I am studying computing at a college/university and need to learn how to write programs. I also need some computing administration experience You should be using Linux, no computing student worth his metal would be without some unix experience and Linux is the idea choice. Many computing students are leaving university without this knowledge and are found lacking.

If you are not listed in the types of computer users listed above free free email me at petersnr@inivitiv.com I would be more than happy to provide you with some free suggestions and advice.

Some Linux Distros

I have used a number of distros over the last twenty years. My first being Yggdrasil Plug & Play Linux that I obtained at a computing fair in Stafford, England. Things have moved on substantially since those days, what follows is a list and their pro's and con's.

SUSE Linux

Of German origin, it's been a while since I have used SUSE but as one would expect from a German product it is a nice well designed distro. The setup tools are good and it installs quickly and easily without issues. It's reliability and ease of use made it the choice for Novel who purchased the SuSE brand and trademarks. A community free version is available at openSUSE I can personally recommend this version as it comes with a lot of the typical software that is used by general PC/Laptop users. It is also a good choice if you are considering setting up a computer server at home or small office.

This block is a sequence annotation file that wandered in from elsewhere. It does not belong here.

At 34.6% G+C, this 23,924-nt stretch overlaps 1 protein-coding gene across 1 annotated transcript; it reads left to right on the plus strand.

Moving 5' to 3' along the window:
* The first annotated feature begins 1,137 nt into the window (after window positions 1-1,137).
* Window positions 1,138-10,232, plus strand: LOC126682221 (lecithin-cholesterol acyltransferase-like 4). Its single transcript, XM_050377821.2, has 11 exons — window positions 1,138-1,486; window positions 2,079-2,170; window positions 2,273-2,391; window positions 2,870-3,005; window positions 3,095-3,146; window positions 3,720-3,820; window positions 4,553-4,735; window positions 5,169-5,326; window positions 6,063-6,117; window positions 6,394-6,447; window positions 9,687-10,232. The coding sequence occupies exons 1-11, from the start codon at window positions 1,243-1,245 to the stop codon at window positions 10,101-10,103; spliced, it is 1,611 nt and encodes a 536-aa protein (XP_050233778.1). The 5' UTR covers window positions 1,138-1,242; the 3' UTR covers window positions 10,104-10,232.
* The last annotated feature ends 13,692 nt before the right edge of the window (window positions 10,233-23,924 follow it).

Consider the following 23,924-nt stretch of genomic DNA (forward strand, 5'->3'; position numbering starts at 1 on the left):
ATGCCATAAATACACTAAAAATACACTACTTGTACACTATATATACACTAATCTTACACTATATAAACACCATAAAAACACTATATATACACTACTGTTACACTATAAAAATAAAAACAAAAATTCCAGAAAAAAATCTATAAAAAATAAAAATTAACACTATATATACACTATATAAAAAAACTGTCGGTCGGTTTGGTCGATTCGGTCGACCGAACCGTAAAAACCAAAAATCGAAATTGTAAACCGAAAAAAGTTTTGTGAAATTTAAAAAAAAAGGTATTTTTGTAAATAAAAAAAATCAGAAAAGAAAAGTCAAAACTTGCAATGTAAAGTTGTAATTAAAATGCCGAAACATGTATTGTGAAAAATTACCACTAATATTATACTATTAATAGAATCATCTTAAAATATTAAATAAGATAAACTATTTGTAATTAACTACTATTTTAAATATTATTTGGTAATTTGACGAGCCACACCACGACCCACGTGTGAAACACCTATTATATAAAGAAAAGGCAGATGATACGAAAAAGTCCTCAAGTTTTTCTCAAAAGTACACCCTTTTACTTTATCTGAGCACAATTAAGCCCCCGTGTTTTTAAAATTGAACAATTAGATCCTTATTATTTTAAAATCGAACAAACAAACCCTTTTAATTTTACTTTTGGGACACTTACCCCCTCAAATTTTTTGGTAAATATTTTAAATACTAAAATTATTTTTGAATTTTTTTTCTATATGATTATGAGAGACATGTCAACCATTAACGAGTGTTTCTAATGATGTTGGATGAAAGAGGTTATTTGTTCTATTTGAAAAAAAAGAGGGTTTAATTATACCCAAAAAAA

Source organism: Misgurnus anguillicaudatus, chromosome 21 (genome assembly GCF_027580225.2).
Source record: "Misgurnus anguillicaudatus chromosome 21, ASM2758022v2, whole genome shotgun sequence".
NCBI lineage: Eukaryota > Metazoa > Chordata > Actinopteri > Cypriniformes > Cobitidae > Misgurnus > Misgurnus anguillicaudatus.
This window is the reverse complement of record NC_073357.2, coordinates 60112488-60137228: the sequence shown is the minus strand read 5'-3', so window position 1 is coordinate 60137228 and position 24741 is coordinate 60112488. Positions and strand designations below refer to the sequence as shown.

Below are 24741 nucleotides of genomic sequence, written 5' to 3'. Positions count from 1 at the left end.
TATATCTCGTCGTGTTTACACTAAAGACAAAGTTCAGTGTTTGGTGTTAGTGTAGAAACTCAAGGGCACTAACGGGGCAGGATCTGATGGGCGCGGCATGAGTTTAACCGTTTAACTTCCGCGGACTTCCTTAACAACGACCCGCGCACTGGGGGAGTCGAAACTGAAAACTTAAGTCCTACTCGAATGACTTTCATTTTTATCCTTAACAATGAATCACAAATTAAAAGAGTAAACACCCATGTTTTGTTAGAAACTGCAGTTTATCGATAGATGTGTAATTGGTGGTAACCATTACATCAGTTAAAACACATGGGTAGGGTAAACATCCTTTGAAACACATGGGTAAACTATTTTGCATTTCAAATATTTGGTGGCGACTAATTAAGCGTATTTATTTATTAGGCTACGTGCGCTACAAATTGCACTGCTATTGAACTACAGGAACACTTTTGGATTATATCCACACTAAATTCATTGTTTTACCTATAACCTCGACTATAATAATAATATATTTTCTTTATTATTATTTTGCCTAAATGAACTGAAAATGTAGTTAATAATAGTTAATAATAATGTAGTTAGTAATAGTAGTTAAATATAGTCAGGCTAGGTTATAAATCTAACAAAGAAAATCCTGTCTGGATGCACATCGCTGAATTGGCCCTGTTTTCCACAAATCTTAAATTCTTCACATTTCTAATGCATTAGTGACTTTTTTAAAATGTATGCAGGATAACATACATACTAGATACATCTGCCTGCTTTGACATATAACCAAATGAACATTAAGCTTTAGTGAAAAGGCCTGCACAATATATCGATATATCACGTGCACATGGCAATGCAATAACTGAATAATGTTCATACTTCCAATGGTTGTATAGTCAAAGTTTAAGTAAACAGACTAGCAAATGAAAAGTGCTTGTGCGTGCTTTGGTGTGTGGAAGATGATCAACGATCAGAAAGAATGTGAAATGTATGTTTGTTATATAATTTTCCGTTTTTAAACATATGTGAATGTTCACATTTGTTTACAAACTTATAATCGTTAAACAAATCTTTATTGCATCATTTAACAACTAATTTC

Ubuntu

My current system for my developent laptop, Ubuntu is extremely laptop friendly which is one of the reasons I chose it. Installation is a breeze and all of my laptops hardware was recognised without any issues. It comes in a number of flavours with the 'Live CD/DVD' available so you can run it from your CD/DVD drive without having to install it or make changes to your current system. A good distro for beginners, the community site is especialy useful and most questions regarding issues or configuration are listed and search indexed so answers are easily found.

Debian

A very mature Linux distro, the emphasis is on providing all free software. Debian has provided the 'base' for a number of other distros and is popular with many Linux guru's. I have used Debian a number of times but found installation on Laptops can be a bit difficult with devices not supported or recognised. If you are a seasoned Linux user then you will most likely choose a Debian distro and invest the time in making it work for you. Debian also comes in 'Blends' these are a subset of Debian configured to support a particular target group of users.